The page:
The Crimean War in the Pacific World, 1854

  • Andrew C. Rath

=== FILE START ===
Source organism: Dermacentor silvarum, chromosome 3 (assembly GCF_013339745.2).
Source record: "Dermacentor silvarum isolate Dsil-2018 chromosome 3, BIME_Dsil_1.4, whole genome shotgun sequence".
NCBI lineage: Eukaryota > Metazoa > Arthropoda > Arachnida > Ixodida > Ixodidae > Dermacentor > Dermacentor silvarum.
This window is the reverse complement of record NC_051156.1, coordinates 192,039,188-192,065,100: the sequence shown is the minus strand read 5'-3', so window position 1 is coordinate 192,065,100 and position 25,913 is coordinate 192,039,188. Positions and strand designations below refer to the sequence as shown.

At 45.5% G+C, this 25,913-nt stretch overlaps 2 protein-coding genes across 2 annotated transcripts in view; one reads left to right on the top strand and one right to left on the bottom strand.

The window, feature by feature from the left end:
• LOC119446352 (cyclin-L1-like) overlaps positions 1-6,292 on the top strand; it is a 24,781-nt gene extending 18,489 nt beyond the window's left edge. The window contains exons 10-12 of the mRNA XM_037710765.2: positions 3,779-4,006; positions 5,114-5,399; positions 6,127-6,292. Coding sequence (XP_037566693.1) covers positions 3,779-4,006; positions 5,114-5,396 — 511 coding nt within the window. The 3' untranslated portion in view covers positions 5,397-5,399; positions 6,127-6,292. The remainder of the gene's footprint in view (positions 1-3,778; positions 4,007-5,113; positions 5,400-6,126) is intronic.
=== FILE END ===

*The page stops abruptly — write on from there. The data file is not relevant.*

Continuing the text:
The Crimean War played multiple roles in a larger drama unfolding in the Pacific world during the 1850s. Anglo-Russian conflict, or the threat thereof, took center stage in Russia’s nascent efforts to expand its territorial holdings in East Asia at the expense of Qing China. Likewise, linguistic and cultural misunderstandings among British and Japanese protagonists transformed an ostensibly European struggle into a catalyst of diplomatic relations between the two countries, much to the chagrin of British mercantile interests in China. Instead of interrupting a protracted series of negotiations over a broader range of issues than were at stake during Commodore Matthew Perry’s famous mission, wartime events actually facilitated these exchanges. The joint Anglo-French naval campaigns against Russia’s easternmost possessions in 1854 also foreshadowed subsequent developments, including the Hawaiian Islands’ loss of independence; Russia’s 1867 sale of Alaska to the United States; and the abandonment of time-honored practices from the waning “Age of Sail,” especially privateering. Such a multifaceted sequence of events involved far more than British naval actions constituting “the mainspring of events” and principal determinant of the far-reaching consequences that ensued.1


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